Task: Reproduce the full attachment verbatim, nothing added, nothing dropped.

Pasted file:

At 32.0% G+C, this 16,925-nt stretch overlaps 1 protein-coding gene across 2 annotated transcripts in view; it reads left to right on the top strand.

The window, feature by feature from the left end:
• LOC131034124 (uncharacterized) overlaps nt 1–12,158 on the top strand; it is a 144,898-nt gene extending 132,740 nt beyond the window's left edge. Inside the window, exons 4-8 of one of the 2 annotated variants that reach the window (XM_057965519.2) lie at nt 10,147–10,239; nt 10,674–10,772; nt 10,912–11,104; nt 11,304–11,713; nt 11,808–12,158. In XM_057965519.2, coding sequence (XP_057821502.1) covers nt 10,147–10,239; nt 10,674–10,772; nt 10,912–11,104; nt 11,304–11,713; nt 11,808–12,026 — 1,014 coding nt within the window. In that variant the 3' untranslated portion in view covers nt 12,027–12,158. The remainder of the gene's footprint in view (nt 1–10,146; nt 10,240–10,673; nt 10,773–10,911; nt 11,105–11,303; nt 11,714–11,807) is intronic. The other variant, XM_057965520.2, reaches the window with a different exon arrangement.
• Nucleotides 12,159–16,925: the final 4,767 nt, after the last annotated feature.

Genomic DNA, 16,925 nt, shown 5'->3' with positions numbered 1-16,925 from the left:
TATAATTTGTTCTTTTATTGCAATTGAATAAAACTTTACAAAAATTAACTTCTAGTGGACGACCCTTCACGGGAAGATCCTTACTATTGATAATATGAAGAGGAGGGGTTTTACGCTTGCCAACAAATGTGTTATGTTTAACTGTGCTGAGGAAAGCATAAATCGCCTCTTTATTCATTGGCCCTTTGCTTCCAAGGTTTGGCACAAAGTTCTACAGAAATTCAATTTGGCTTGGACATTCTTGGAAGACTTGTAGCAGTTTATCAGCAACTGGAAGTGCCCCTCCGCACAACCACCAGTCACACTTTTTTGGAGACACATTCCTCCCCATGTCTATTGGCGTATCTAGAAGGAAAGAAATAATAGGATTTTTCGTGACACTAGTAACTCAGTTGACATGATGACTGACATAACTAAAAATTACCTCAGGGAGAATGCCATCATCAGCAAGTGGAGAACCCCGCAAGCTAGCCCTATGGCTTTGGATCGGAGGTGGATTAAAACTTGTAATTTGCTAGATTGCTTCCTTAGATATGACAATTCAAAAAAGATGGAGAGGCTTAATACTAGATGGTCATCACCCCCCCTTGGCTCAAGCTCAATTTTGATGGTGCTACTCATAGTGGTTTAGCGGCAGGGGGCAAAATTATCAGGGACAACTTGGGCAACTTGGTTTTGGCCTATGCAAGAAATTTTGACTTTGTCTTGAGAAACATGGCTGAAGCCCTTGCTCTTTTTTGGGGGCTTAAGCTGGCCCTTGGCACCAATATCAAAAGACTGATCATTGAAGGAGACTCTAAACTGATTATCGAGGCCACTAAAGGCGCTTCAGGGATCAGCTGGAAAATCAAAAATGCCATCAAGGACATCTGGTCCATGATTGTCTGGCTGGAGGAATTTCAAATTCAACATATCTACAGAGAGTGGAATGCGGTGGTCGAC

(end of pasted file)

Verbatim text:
At 32.0% G+C, this 16,925-nt stretch overlaps 1 protein-coding gene across 2 annotated transcripts in view; it reads left to right on the top strand.

The window, feature by feature from the left end:
• LOC131034124 (uncharacterized) overlaps nt 1–12,158 on the top strand; it is a 144,898-nt gene extending 132,740 nt beyond the window's left edge. Inside the window, exons 4-8 of one of the 2 annotated variants that reach the window (XM_057965519.2) lie at nt 10,147–10,239; nt 10,674–10,772; nt 10,912–11,104; nt 11,304–11,713; nt 11,808–12,158. In XM_057965519.2, coding sequence (XP_057821502.1) covers nt 10,147–10,239; nt 10,674–10,772; nt 10,912–11,104; nt 11,304–11,713; nt 11,808–12,026 — 1,014 coding nt within the window. In that variant the 3' untranslated portion in view covers nt 12,027–12,158. The remainder of the gene's footprint in view (nt 1–10,146; nt 10,240–10,673; nt 10,773–10,911; nt 11,105–11,303; nt 11,714–11,807) is intronic. The other variant, XM_057965520.2, reaches the window with a different exon arrangement.
• Nucleotides 12,159–16,925: the final 4,767 nt, after the last annotated feature.

Genomic DNA, 16,925 nt, shown 5'->3' with positions numbered 1-16,925 from the left:
TATAATTTGTTCTTTTATTGCAATTGAATAAAACTTTACAAAAATTAACTTCTAGTGGACGACCCTTCACGGGAAGATCCTTACTATTGATAATATGAAGAGGAGGGGTTTTACGCTTGCCAACAAATGTGTTATGTTTAACTGTGCTGAGGAAAGCATAAATCGCCTCTTTATTCATTGGCCCTTTGCTTCCAAGGTTTGGCACAAAGTTCTACAGAAATTCAATTTGGCTTGGACATTCTTGGAAGACTTGTAGCAGTTTATCAGCAACTGGAAGTGCCCCTCCGCACAACCACCAGTCACACTTTTTTGGAGACACATTCCTCCCCATGTCTATTGGCGTATCTAGAAGGAAAGAAATAATAGGATTTTTCGTGACACTAGTAACTCAGTTGACATGATGACTGACATAACTAAAAATTACCTCAGGGAGAATGCCATCATCAGCAAGTGGAGAACCCCGCAAGCTAGCCCTATGGCTTTGGATCGGAGGTGGATTAAAACTTGTAATTTGCTAGATTGCTTCCTTAGATATGACAATTCAAAAAAGATGGAGAGGCTTAATACTAGATGGTCATCACCCCCCCTTGGCTCAAGCTCAATTTTGATGGTGCTACTCATAGTGGTTTAGCGGCAGGGGGCAAAATTATCAGGGACAACTTGGGCAACTTGGTTTTGGCCTATGCAAGAAATTTTGACTTTGTCTTGAGAAACATGGCTGAAGCCCTTGCTCTTTTTTGGGGGCTTAAGCTGGCCCTTGGCACCAATATCAAAAGACTGATCATTGAAGGAGACTCTAAACTGATTATCGAGGCCACTAAAGGCGCTTCAGGGATCAGCTGGAAAATCAAAAATGCCATCAAGGACATCTGGTCCATGATTGTCTGGCTGGAGGAATTTCAAATTCAACATATCTACAGAGAGTGGAATGCGGTGGTCGAC